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The 6 Types of People You Meet on a Japanese Train

Trains are an unavoidable part of daily life in Japan — they also give life to specific genera of homo sapiens.

By 4 min read

Taking the train in Japan is always a challenge. With the main lines most always crowded — especially before and after work — you can never be quite sure which body part will be mangled into what painful shape as you enjoy becoming a sardine.

After spending time riding the rails here underground and overground, I’ve begun to notice distinct groups of people that also frequent the hell that we all go through on the morning commutes.

1) The Sleeping Beauties

These people are a personal favorite of mine. Although they quickly become my least favorite when I desperately need a seat.

It’s not uncommon to see people sleeping on the train. Japanese people even seem to be able to master both standing and sleeping at the same time.

The Sleeping Beauties will often be found in train seats, very much awake. As soon as the car door opens, they will suddenly drop their phone into their bag and flop their head back in an effort to appear asleep so they never have to offer up their seat. However, the Sleeping Beauties are not always confined to the seats. You might also see them standing in the middle of the train — their eyes closed to try and pretend they’re anywhere except on the Yamanote line at 8:05 a.m.

2) The Gandalfs

These commuters don’t wear flowing white robes and wield a staff. I tried it and was told that I wasn’t allowed to get on the train. However, they do act similarly.

If you’re standing around the doors that are going to open, you should get off the train and stand at the sides — there’s even an announcement; no excuse.

However, The Gandalfs take their life advice from the great wizard himself. Not the whole fighting fiery demons inside caves thing, but the famous bit before that: “You shall not pass!” When the doors open, The Gandalfs don’t move an inch, lest they lose their precious spot.

3) The Sumimasen-ers

No matter how packed the train is, there will always be more room for people to get on. It’s like a Tardis from Doctor Who — only a really sad, sweaty, painful one. As a personal rule, if I would literally need to lever myself into the train to get inside, then perhaps I should wait for the next one. However, The Sumimasen-ers view it differently.

These are the people who dive onto the train, grabbing the top of the door on the inside and pushing backward to force themselves into the carriage — there’s always one who thinks they’re in a mosh pit. They’ll often expect that a nice little sorry will expunge them from any annoyance this might cause. But I remember. I remember all of them.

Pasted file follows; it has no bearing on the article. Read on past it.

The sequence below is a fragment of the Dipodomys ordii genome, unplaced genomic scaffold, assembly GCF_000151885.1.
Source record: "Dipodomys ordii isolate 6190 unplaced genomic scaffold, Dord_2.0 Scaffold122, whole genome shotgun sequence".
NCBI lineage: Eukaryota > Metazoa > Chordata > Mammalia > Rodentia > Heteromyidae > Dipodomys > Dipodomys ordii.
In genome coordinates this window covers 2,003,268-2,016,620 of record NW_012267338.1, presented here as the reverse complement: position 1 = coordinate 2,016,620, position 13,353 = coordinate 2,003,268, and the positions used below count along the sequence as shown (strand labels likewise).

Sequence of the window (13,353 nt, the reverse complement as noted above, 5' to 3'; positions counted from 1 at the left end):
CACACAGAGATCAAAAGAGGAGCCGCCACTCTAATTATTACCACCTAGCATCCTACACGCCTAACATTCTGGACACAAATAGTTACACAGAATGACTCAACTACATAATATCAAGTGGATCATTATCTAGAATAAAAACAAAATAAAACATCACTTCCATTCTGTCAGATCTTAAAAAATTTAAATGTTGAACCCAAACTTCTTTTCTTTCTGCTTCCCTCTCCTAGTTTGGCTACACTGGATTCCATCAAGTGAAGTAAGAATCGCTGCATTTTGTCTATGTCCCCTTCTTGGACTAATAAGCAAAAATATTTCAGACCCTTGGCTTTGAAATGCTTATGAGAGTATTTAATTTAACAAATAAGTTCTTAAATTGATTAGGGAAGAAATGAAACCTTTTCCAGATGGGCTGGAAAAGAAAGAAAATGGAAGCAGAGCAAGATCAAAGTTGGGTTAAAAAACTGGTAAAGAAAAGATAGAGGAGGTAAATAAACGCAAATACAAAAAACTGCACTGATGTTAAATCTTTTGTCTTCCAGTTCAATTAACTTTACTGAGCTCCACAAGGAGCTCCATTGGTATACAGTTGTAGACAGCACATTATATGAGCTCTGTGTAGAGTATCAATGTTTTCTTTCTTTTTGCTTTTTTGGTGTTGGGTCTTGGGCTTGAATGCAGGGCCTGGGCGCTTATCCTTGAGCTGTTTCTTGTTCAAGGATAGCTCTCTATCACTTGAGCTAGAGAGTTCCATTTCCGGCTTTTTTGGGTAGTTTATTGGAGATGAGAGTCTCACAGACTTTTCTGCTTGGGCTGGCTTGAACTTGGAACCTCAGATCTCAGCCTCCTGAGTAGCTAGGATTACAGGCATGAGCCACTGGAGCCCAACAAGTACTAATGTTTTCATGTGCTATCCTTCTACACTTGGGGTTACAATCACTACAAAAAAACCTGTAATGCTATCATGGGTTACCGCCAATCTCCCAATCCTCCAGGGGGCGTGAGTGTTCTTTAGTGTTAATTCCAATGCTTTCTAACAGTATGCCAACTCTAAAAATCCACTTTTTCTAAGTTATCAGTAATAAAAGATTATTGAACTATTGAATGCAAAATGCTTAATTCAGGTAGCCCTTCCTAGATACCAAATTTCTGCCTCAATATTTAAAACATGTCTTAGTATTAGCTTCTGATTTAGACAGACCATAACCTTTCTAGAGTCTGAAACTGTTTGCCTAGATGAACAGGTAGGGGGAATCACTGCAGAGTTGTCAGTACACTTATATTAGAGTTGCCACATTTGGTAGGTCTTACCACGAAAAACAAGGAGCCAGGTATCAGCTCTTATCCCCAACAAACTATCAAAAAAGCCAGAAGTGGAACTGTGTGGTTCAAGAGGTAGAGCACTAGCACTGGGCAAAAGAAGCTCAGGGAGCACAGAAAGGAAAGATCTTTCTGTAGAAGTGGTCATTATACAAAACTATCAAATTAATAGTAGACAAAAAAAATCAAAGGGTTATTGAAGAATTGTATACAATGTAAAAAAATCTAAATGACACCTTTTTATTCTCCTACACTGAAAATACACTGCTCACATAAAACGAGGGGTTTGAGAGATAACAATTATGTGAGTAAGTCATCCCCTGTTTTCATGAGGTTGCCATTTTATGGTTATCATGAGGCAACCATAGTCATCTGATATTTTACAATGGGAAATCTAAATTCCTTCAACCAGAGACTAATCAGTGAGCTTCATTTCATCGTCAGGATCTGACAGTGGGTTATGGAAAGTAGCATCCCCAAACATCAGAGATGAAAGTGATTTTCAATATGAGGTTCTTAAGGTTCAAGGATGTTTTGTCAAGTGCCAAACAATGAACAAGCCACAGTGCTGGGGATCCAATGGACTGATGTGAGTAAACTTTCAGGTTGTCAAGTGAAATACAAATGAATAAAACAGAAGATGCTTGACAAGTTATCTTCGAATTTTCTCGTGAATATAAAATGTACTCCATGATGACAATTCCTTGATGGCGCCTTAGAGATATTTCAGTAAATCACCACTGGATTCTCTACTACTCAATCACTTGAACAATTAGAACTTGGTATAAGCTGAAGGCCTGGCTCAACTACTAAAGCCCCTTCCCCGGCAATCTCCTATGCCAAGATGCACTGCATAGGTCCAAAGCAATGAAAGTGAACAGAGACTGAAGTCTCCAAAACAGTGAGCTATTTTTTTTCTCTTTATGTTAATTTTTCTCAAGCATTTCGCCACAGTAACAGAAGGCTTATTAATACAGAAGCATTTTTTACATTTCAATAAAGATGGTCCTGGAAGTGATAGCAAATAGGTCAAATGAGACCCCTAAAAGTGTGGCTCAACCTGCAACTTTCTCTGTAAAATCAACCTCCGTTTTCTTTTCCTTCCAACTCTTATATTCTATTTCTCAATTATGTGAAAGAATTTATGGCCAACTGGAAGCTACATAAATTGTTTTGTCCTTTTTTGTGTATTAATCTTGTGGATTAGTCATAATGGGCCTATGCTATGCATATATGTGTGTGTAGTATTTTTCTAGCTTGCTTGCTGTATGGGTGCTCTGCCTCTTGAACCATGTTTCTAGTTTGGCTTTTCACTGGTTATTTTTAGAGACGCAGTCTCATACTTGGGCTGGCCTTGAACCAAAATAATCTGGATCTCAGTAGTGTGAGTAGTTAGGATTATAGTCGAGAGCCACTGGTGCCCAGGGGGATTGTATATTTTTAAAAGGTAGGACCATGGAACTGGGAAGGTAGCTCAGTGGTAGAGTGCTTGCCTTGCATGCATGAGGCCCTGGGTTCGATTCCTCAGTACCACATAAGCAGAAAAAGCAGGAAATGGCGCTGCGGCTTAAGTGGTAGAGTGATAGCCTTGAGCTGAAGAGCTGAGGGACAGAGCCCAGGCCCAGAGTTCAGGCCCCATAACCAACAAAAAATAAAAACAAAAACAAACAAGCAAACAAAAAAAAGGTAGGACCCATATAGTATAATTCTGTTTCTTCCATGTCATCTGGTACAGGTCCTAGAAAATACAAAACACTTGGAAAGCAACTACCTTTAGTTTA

The unspoken rule is that if nobody needs the seat more than you (elderly or pregnant or human-eating space monster) — you can take it.

4) The Phone Lookers

I don’t know what it is with Tokyo, but the number of people looking at their phones and not where they’re going (especially at the station) seems uncharacteristically high.

The Phone Lookers never remove their nose from their illuminated screen. It’s gotten so bad that you can see manners signs up all over the stations declaring that walking while looking at their phone is dangerous. However, the Phone Lookers dare to challenge the established laws of the land. I can only assume they also talk in cinemas and put their milk in their tea first.

5) The Snatchers

The Snatchers are as cunning as they are fast. They’re like a fox mixed with some kind of monkey-cat hybrid. A “fonkeycat.”

If you’re standing in front of a seat, and you’re lucky enough that the person sitting down gets off, the unspoken rule is that if nobody needs the seat more than you (elderly or pregnant or human-eating space monster) — you can take it. However, the Snatchers don’t view this rule in such the same light as us civilized people.

You’ll often be able to spot them when they enter the train; rapidly looking left and right, hunting down their prey (an empty seat). Upon spotting one, with all the grace of a drunken gazelle, they will launch themselves towards the nearest empty seat.

6) The Artful Dodgers

Have you ever noticed how many people run through the station? Able to seemingly dodge their way around hordes of people unscathed? I call these people the Artful Dodgers. Either because they woke up late, missed their train or just want to get in some cardio before sitting in the office all day, you’ll do yourself a favor by getting out of their path.

You’ll often see them running through the station, energy drink in hand. They’ll even jog on the spot while standing on the train, just to make sure they’re optimizing their route, only to burst out of the train at lightning speed then dip, dive and dodge their way through the crowd — and stand in line for the escalator. Seriously, next time, watch it happen.

Did we miss a type? What category are you in? Let us know what kind of train commuters you see in the wild in the comments below!

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